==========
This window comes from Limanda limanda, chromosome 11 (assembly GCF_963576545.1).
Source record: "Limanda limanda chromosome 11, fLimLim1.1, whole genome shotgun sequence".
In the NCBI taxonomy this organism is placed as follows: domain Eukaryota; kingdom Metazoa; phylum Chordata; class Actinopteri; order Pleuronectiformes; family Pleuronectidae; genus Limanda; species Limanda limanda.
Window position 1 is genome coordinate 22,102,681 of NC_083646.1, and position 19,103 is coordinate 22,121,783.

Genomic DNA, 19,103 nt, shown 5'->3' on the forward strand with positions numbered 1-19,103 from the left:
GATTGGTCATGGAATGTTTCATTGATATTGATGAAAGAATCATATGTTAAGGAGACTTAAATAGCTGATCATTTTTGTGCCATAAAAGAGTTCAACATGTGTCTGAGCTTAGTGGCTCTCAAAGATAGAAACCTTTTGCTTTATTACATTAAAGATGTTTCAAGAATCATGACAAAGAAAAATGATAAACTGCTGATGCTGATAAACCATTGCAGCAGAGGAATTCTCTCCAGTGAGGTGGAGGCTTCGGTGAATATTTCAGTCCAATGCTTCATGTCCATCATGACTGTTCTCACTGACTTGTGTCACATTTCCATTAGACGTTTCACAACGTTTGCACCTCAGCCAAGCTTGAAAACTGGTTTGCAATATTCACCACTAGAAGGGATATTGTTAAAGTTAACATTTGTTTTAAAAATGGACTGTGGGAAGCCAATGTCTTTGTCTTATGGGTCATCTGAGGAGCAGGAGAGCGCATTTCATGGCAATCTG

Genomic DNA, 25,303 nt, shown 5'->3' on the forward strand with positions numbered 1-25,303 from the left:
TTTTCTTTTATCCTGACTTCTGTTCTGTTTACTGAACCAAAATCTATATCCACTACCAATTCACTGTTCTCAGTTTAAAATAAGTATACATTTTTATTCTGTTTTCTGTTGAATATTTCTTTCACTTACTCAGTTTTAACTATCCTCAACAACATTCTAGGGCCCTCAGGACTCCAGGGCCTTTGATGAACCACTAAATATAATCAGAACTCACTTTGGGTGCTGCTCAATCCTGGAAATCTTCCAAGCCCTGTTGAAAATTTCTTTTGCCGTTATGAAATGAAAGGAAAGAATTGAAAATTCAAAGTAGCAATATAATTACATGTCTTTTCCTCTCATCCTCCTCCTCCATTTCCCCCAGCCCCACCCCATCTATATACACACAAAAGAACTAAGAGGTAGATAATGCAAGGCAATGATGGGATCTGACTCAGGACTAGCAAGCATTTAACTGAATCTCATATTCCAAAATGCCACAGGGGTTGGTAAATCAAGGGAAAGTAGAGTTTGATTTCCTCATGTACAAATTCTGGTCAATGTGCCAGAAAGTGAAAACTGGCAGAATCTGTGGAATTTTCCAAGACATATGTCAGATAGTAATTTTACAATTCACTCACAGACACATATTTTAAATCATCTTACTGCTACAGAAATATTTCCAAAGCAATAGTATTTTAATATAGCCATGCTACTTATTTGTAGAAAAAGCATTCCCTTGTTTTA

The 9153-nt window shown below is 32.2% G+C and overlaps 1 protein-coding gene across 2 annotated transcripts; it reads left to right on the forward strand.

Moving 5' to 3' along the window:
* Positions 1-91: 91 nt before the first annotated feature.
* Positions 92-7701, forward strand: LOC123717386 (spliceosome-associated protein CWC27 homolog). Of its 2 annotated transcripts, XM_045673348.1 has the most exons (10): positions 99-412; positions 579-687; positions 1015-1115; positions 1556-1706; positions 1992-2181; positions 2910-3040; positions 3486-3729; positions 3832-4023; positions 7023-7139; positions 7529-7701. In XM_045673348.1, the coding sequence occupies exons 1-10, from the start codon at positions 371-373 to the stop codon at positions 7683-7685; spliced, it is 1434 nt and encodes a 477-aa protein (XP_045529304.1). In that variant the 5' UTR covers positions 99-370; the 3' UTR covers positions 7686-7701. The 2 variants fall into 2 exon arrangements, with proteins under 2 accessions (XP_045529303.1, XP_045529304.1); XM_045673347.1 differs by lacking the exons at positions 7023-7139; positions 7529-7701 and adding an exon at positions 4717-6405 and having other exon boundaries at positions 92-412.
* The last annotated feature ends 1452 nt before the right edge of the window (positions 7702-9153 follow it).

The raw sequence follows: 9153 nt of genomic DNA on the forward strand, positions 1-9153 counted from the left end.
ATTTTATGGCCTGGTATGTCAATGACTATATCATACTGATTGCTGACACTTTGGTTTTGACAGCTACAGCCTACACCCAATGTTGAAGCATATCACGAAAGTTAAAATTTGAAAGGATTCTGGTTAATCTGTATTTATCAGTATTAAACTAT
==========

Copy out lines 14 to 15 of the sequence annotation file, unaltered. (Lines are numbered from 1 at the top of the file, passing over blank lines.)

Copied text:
The raw sequence follows: 9153 nt of genomic DNA on the forward strand, positions 1-9153 counted from the left end.
ATTTTATGGCCTGGTATGTCAATGACTATATCATACTGATTGCTGACACTTTGGTTTTGACAGCTACAGCCTACACCCAATGTTGAAGCATATCACGAAAGTTAAAATTTGAAAGGATTCTGGTTAATCTGTATTTATCAGTATTAAACTAT